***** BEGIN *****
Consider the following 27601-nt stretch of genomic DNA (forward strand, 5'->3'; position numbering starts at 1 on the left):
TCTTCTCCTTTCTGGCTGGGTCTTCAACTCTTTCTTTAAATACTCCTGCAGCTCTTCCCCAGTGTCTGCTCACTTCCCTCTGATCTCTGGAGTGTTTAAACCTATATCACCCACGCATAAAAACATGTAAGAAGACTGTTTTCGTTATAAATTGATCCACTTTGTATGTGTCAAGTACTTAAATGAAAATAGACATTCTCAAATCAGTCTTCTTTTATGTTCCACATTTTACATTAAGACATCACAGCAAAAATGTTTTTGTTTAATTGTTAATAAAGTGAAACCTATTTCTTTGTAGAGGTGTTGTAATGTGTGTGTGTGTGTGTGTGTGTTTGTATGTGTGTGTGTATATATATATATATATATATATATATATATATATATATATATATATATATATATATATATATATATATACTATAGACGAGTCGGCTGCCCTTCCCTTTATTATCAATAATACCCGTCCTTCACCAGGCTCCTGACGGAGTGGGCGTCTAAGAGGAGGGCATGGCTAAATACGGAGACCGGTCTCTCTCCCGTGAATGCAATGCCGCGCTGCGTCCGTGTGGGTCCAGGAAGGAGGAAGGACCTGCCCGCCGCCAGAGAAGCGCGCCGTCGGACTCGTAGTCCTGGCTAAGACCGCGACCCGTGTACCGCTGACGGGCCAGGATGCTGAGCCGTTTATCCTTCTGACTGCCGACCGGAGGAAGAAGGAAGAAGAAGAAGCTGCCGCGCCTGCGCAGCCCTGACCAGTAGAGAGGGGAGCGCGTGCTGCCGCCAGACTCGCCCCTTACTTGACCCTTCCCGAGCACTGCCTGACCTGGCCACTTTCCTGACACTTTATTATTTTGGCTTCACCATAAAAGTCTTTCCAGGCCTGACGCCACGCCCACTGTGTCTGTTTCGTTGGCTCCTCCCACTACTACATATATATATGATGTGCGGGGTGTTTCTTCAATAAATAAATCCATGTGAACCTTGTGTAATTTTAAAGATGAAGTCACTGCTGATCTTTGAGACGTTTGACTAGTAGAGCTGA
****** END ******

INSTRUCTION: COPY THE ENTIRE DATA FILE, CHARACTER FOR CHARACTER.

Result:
Consider the following 27601-nt stretch of genomic DNA (forward strand, 5'->3'; position numbering starts at 1 on the left):
TCTTCTCCTTTCTGGCTGGGTCTTCAACTCTTTCTTTAAATACTCCTGCAGCTCTTCCCCAGTGTCTGCTCACTTCCCTCTGATCTCTGGAGTGTTTAAACCTATATCACCCACGCATAAAAACATGTAAGAAGACTGTTTTCGTTATAAATTGATCCACTTTGTATGTGTCAAGTACTTAAATGAAAATAGACATTCTCAAATCAGTCTTCTTTTATGTTCCACATTTTACATTAAGACATCACAGCAAAAATGTTTTTGTTTAATTGTTAATAAAGTGAAACCTATTTCTTTGTAGAGGTGTTGTAATGTGTGTGTGTGTGTGTGTGTGTTTGTATGTGTGTGTGTATATATATATATATATATATATATATATATATATATATATATATATATATATATATATATATATATATACTATAGACGAGTCGGCTGCCCTTCCCTTTATTATCAATAATACCCGTCCTTCACCAGGCTCCTGACGGAGTGGGCGTCTAAGAGGAGGGCATGGCTAAATACGGAGACCGGTCTCTCTCCCGTGAATGCAATGCCGCGCTGCGTCCGTGTGGGTCCAGGAAGGAGGAAGGACCTGCCCGCCGCCAGAGAAGCGCGCCGTCGGACTCGTAGTCCTGGCTAAGACCGCGACCCGTGTACCGCTGACGGGCCAGGATGCTGAGCCGTTTATCCTTCTGACTGCCGACCGGAGGAAGAAGGAAGAAGAAGAAGCTGCCGCGCCTGCGCAGCCCTGACCAGTAGAGAGGGGAGCGCGTGCTGCCGCCAGACTCGCCCCTTACTTGACCCTTCCCGAGCACTGCCTGACCTGGCCACTTTCCTGACACTTTATTATTTTGGCTTCACCATAAAAGTCTTTCCAGGCCTGACGCCACGCCCACTGTGTCTGTTTCGTTGGCTCCTCCCACTACTACATATATATATGATGTGCGGGGTGTTTCTTCAATAAATAAATCCATGTGAACCTTGTGTAATTTTAAAGATGAAGTCACTGCTGATCTTTGAGACGTTTGACTAGTAGAGCTGA